Las Médulas World Heritage Site

Cultural property in Borrenes y Carucedo, Spain

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Las Médulas
UNESCO World Heritage Site
Panorámica de Las Médulas.jpg
Panoramic view of Las Médulas
LocationProvince of León, Castile and León, Spain
Includes
  1. Zone principal de la mina de oro de Las Médulas
  2. Estéiles de la Balouta
  3. Estéiles de Valdebría
  4. Estéiles de Yeres
CriteriaCultural: (i), (ii), (iii), (iv)
Reference803
Inscription1997 (21st session)
Area2,208.2 ha (5,457 acres)
Coordinates42°28′9.8″N 6°46′14.7″W / 42.469389°N 6.770750°W / 42.469389; -6.770750Coordinates: 42°28′9.8″N 6°46′14.7″W / 42.469389°N 6.770750°W / 42.469389; -6.770750
Las Médulas is located in Castile and León
Las Médulas
Location of Las Médulas in Castile and León
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Las Médulas is located in Spain
Las Médulas
Las Médulas (Spain)
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Las Médulas (Spanish pronunciation: [laz ˈmeðulas]) is a historic gold-mining site near the town of Ponferrada in the comarca of El Bierzo (province of León, Castile and León, Spain). It was the most important gold mine, as well as the largest open-pit gold mine, in the entire Roman Empire.[1] Las Médulas Cultural Landscape is listed by UNESCO as a World Heritage Site. Advanced aerial surveys conducted in 2014 using LIDAR have confirmed the wide extent of the Roman-era works.[2]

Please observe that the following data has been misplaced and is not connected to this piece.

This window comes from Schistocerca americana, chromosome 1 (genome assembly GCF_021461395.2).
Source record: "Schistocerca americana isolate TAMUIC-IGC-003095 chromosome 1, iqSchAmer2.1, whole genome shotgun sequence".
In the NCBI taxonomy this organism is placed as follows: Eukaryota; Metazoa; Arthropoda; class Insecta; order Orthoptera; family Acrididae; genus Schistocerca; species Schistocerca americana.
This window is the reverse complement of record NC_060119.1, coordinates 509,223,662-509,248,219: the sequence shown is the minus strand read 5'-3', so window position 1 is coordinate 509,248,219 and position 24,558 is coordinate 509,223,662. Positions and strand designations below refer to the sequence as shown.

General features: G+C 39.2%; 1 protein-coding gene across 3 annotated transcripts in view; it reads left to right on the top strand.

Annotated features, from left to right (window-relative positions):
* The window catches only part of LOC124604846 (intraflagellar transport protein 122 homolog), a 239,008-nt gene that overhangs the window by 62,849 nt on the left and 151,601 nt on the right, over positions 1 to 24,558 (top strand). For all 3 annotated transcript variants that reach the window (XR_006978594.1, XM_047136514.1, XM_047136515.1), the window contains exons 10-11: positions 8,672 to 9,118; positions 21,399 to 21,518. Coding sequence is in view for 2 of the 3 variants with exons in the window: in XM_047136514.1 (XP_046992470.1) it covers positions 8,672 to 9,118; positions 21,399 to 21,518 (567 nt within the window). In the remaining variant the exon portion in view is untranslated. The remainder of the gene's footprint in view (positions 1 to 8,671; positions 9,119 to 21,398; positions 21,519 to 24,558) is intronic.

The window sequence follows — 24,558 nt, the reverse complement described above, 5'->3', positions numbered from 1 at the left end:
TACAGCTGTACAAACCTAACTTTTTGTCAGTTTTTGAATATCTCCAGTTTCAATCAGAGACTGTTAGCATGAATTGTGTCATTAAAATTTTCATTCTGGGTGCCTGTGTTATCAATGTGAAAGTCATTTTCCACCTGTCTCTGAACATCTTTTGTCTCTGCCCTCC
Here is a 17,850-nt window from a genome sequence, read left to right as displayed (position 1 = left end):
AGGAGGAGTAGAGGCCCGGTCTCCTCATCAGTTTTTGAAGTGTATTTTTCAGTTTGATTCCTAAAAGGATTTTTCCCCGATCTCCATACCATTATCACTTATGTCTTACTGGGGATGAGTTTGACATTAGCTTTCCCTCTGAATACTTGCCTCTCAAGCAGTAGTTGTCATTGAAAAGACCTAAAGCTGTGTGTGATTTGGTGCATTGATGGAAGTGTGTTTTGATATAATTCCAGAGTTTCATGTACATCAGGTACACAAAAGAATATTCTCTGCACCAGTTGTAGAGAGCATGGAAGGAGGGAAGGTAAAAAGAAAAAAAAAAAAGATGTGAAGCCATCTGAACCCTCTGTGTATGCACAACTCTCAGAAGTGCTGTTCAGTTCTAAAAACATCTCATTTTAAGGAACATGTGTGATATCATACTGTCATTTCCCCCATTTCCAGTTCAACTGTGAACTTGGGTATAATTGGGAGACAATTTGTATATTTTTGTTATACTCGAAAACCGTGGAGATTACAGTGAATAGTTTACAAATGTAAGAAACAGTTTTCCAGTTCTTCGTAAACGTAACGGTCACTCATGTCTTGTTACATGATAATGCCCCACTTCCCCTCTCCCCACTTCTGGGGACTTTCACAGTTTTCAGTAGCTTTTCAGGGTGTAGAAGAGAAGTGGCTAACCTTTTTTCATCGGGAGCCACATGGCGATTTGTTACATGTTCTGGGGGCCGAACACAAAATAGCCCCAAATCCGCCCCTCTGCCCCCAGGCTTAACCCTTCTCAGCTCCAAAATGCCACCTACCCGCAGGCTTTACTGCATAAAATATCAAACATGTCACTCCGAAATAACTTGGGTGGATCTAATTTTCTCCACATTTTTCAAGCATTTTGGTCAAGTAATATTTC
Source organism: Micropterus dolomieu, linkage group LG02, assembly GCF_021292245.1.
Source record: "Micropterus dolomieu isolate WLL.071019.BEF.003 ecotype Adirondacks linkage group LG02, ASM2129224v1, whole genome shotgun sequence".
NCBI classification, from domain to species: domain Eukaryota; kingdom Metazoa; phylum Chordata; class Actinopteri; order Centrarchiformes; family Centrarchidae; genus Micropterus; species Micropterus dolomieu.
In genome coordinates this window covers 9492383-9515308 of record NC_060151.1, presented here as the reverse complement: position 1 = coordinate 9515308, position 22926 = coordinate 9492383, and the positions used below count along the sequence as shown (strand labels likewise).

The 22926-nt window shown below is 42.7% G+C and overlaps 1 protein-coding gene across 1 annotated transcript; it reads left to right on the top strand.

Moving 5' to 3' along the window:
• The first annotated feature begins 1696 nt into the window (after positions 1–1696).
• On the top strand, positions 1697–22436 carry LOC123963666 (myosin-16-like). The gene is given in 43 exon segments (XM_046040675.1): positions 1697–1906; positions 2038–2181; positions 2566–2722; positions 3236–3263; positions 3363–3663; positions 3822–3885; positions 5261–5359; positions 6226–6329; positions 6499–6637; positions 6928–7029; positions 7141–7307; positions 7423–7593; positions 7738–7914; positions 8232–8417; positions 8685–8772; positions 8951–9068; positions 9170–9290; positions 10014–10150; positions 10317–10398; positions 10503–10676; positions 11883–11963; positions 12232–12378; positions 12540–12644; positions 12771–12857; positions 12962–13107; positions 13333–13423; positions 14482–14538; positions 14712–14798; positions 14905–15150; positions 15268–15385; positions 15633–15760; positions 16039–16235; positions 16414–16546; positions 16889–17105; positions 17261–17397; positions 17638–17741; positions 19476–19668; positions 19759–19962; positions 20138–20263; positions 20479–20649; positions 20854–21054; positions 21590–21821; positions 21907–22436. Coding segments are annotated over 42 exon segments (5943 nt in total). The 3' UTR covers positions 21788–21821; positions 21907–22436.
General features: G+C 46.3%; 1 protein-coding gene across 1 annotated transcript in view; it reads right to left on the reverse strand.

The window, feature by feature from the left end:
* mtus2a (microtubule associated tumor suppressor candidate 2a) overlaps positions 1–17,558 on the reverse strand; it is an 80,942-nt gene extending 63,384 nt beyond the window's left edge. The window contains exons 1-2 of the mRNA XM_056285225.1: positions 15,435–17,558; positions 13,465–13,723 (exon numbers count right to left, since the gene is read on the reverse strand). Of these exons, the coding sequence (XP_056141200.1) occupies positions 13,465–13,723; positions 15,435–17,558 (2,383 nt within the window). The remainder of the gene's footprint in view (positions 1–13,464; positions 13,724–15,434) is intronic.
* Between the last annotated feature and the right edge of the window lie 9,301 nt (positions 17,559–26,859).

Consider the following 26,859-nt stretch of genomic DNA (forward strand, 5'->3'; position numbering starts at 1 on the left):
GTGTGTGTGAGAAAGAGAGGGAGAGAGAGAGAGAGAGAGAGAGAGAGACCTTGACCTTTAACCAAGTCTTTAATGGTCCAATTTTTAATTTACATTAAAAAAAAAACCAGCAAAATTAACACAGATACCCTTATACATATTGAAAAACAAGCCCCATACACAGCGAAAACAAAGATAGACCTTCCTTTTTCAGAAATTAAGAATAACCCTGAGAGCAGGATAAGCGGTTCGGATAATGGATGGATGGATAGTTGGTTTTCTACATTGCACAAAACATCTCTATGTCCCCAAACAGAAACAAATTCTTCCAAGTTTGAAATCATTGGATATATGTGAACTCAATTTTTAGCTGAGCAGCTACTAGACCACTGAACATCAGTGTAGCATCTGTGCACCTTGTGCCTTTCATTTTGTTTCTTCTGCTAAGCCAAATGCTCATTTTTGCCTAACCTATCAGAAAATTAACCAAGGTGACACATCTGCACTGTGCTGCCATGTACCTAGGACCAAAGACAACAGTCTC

The spectacular landscape of Las Médulas resulted from the ruina montium (wrecking of the mountains), a Roman mining technique described by Pliny the Elder in 77 AD.[3][4] The technique employed was a type of hydraulic mining which involved undermining a mountain with large quantities of water. The water was supplied by interbasin transfer. At least seven long aqueducts tapped the streams of the La Cabrera district (where the rainfall in the mountains is relatively high) at a range of altitudes. The same aqueducts were used to wash the extensive alluvial gold deposits.[5]

The area Hispania Tarraconensis was conquered in 25 BC by the emperor Augustus. Before the Roman conquest, the indigenous inhabitants obtained gold from alluvial deposits. Large-scale production did not begin until the second half of the 1st century AD.[6]


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